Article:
Reviews of Higher Education in Regional and City Development - Roundtable meeting for Participating Regions - Programme



Wednesday, 9 September 2009   


WELCOMING DINNER (self-financed and optional)



Thursday, 10 September 2009   

Chair : Richard Yelland, Head of the OECD programme on Institutional Management (IMHE)




Welcome and introduction

By Barbara Ischinger, Director for Education, OECD



OECD reviews of higher education in regional and city development : Overview of the OECD work

Reviews of Higher Education in Regional and City Development are the OECD’s vehicle to mobilise higher education for economic, social and cultural development of cities and regions. In 2004-07, the OECD conducted 14 regional reviews across 12 countries. In 2008-2010, the second round of reviews is reaching out to 15 regions in 11 countries. What are the goals of the OECD activity and what is the current state of play?


Presentation by Jaana Puukka, OECD/IMHE Project Leader.



Regional innovation

The regional dimension of innovation is crucial to promote economic growth and competitiveness. Not every OECD region can be a Silicon Valley, but all regions can  improve their capacity to adapt knowledge for their regional innovation needs. There is a need to improve the evidence base to target policy, make better use of resources in different regional contexts, ensure coherence between innovation and other policy objectives, and evaluate the impact of policies at regional and national level. What do the OECD Reviews of Regional Innovation tell us about national and regional approaches? How can the innovation indicators in the OECD Regional Database be used for international comparisons and analysis at the regional level? What is the role of HEIs in boosting regional innovation?


Presentation by Andrew Davies, OECD Regional Competitiveness and Governance Division

Comments from Susan Christopherson, Cornell University: ''Phoenix Industries'' building on initial advantage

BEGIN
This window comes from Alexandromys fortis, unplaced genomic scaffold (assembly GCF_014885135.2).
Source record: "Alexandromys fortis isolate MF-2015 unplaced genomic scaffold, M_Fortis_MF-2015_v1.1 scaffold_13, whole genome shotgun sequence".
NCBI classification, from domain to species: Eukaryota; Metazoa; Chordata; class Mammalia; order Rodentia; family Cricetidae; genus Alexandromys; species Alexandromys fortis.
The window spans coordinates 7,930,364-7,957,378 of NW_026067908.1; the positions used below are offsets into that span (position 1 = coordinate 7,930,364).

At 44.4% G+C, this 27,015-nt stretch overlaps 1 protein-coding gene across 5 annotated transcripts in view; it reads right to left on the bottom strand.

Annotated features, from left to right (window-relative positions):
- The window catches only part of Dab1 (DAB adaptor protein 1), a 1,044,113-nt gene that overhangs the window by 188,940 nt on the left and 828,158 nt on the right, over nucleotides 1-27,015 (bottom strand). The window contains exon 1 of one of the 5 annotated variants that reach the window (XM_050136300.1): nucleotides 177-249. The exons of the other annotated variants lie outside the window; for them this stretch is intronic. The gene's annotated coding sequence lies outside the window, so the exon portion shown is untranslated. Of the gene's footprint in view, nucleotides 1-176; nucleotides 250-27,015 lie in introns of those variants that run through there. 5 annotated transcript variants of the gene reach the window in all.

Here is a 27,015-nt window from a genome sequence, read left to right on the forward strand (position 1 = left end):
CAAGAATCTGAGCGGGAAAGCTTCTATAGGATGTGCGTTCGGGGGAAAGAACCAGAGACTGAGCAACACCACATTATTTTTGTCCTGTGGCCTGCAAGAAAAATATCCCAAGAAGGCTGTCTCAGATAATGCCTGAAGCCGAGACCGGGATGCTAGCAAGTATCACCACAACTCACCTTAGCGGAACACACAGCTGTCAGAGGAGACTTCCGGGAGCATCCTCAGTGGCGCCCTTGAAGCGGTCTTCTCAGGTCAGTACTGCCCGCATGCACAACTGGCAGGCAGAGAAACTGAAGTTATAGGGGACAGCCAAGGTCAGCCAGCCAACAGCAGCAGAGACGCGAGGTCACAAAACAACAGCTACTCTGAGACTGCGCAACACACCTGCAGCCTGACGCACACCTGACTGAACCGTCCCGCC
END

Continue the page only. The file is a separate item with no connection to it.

Human capital development in cities and regions

Human capital is by far the strongest determinant of innovation output at the national and regional level. Universities and other higher education institutions can develop human capital in the regions in many different ways. They can widen access to higher education, particularly from lower socio-economic backgrounds and remote areas and/or communities with low traditions of participation in higher education. They can improve the balance between labour market supply and demand through improved labour market intelligence, stronger links with the employers and support for new enterprising. Higher education institutions can also attract talent to the region and help retain it. And by developing new skills and skills for innovation, they foster innovative economic development in their region.


Presentation by Dirk van Damme, Head of the OECD Centre for Educational Research and Innovation (CERI)




Progress in the regions and City-regions

Each region has been invited to give a brief progress report regarding the review, including major achievements and concerns, putting the review machinery in place, drafting the self-evaluation report and bringing all regional stakeholders together. The regions have also been invited to suggest ideas on how to improve the review process and give comments for the forthcoming third round of reviews.


Reports by representatives from the regions involved in the second round of reviews






Developing entrepreneurship in cities and regions: HEIs' role

Innovative entrepreneurship through new firm creations and adaptation in the existing firm stock is a critical determinant of local economic growth.